KXLY fire blamed on roofer’s torch
By Jim Camden
and Bill Morlin
Roofers accidentally started a two-alarm fire Monday afternoon on the building housing KXLY’s television and radio facilities, knocking all three stations off the air for several hours and forcing about 100 employees to evacuate.
Reporters found themselves covering a story in their own back yard, and the Channel 4 early evening news was broadcast from a parking lot across from the studio, using portable equipment.
The fire started on top of the south side of the building on Boone, where a crew of about 10 workers were putting on a new roof.
Roofer Denny Lynch said he was using a torch to heat a strip of new roofing material that had just been laid shortly before 2:30 p.m. The material comes in rolls with tar covering fiberglass, and must be heated to make it stick.
“The next thing we knew, the whole wall (a parapet above the roof) was on fire,” Lynch said. The flame from a torch may have gone through the roofing material and ceiling insulation to start the fire, he said.
The roofers had been using a propane torch on strips used for sealing corners, said Capt. Bob McBride, fire department investigator.
“They dumped three portable fire extinguishers and a bucket of water on it, but the fire got away from them and they couldn’t keep up with it,” he said. “It just moved fast and got away from them.”
He estimated the fire was confined to a 20-by-20 section of the building’s roof, attic and ceiling near an air conditioning cooling unit that also appeared to have been damaged. There was no immediate damage estimate.
Martha Lou Wheatley, a reporter for KXLY radio, which has offices nearest the fire, said she and other employees noticed a smell that was different from the hot tar they had come to associate with the roofing project.
“We heard some popping,” Wheatley said. “Smoke was blowing off the roof and I went out to check. When I came back in, smoke was billowing through the lights and vents.”
Wayne Steppe, who was operating the station’s FM equipment when the fire broke out, said he first noticed smoke coming in through air conditioning ducts in the small room.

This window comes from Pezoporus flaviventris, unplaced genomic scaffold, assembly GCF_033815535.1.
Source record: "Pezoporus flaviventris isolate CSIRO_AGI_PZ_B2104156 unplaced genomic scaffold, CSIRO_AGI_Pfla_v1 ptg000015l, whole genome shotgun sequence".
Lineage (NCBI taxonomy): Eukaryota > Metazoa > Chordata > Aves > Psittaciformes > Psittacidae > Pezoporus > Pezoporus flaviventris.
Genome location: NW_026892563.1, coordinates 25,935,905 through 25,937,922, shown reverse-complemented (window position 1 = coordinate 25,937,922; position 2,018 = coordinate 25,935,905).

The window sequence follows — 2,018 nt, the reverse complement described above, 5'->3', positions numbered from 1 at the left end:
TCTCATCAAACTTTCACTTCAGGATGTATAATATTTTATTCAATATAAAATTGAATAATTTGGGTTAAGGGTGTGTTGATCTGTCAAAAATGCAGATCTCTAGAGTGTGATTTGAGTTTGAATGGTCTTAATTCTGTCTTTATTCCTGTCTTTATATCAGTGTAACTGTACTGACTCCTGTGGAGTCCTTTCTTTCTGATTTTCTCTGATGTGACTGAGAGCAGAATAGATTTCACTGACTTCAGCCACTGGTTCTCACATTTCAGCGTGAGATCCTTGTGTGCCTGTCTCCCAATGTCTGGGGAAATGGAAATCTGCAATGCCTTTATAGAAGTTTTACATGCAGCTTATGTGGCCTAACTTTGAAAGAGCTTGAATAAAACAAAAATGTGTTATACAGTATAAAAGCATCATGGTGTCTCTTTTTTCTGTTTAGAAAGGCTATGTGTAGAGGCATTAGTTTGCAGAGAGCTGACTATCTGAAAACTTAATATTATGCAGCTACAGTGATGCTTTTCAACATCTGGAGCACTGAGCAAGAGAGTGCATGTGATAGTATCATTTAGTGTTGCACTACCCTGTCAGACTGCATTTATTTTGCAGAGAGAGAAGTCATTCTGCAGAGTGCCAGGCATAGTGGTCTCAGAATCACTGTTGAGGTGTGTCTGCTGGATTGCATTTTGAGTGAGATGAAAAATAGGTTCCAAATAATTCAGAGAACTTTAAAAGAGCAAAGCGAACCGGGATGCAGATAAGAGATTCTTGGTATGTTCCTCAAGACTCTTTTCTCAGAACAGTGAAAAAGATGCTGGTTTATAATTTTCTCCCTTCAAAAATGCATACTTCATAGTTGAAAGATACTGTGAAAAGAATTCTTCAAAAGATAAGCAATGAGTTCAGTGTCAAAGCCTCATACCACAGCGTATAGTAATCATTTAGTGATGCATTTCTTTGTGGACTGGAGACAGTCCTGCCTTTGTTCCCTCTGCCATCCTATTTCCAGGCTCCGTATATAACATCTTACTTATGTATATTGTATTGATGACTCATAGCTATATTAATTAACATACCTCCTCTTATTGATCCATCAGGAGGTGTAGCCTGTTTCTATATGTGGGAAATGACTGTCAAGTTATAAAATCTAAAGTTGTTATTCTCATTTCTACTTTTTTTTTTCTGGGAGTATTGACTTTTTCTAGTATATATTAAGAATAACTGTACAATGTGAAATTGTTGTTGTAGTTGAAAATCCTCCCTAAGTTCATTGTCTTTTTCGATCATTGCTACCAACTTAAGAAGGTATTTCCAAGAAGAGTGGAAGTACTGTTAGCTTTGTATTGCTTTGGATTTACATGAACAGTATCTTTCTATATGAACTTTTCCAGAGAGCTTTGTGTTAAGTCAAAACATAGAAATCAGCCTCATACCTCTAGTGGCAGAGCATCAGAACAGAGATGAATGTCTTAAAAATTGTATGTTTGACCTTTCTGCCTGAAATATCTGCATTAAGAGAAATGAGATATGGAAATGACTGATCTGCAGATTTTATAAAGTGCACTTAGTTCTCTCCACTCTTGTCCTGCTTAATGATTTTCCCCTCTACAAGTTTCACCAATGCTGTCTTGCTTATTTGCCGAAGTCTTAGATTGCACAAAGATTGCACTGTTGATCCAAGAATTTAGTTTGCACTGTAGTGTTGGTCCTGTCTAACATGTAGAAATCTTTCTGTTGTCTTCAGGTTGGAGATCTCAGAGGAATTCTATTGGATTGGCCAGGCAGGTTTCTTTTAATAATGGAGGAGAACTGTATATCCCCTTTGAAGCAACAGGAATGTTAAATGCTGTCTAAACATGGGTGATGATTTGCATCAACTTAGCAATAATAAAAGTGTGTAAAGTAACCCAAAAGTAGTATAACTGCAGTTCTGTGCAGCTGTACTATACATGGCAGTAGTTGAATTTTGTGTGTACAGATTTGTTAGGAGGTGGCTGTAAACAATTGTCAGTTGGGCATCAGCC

The smoke quickly got thicker, forcing Steppe to leave abruptly.
“I wasn’t able to sign off or say anything, the smoke was getting so thick,” he said outside the station.
KXLY-AM news talk host Richard Clear was taking a call from a listener when he smelled smoke in the radio booth. “About that time I heard the roofers stomping on the roof,” Clear said. “I told the caller, ‘I’m going to have to cut you off now, there appears to be a fire here.’”
The fire was centered directly above the FM broadcast room, which adjoins the AM studio. New FM broadcasting equipment, which Steppe estimated cost between $200,000 to $300,000, had been installed within the past three weeks.
Clear and Steppe called the station’s receptionist, who used the building’s public address system to order an evacuation of an estimated 95 to 100 employees.
“They were out of there in no time flat,” said Steve Herling, vice president and general manager. No injuries were reported.
Although the fire was confined to the roof and a small portion of the second floor, damage from smoke and water was a major concern.
“The equipment is sensitive to smoke,” said TV news anchor Elaine Murphy. “They don’t allow people to smoke cigarettes around the equipment.”
Firefighters threw tarps over the equipment in the TV production and broadcast sections of the building.
Tom Agnew, general manager for the radio station, said the building’s power had to be turned off at about 2:20 p.m. before water could be sprayed on the fire. That knocked the TV and radio stations off the air. The TV signal was restored at 5 p.m. with an impromptu 40-minute newscast, and both radio stations were operating by 5 p.m.
Damage in the AM and FM booths would have to be determined before radio broadcasts would return to normal, said Doug Raper, the station’s radio news director.
Neither the AM or FM station broadcasts Monday night were able to include taped commercials or satellite-provided network news. “We haven’t found anything that’s not working, but the smoke is so bad in the rooms that I can’t say when we’ll get back in,” said Raper.
Agnew said he was the last person out of the radio offices, which at that point were filled with thick black smoke. “Smoke damage is a major concern,” he said.
Herling said the loss of advertising revenue from the station shutdown would total around $10,000. “I can’t tell you what the full economic impact will be,” Herling said.
Fire Chief Paul Olsen said the first alarm was called in at 2:22 p.m. and the second alarm came 10 minutes later. A third engine company was called in for extra manpower at 2:54 p.m.
In all, 42 firefighters and 11 fire rigs responded to the smoky blaze, visible from many parts of the city.
Murphy said that as she was heading down the South Hill at about 3 p.m., she noticed smoke and thought “There’s a fire in Riverfront Park.”
As she got closer, she said, she thought the fire was near KXLY. Then she quickly realized the fire was at KXLY.
Anchorwoman Karen Kelly opened the 11 p.m. newscast at KXLY studios with, “There’s a smoky smell here in the studio tonight.”
“It’s been a long day,” reflected Herling Monday night. “We were a very lucky group of people”
“The fire department told us in another 5 minutes we would’ve lost the whole building,” he said.
As it was, most of the delicate electronic equipment needed to put all three signals on the air appeared to have survived the fire, he said.
Most normal viewer and listener schedules, including network feeds, had been restored by the time the TV news crew went back on the air for its 11 p.m. newscast.
Staff writers David Bond and Tom Sowa contributed to this report.
Tuesday, June 14, 1988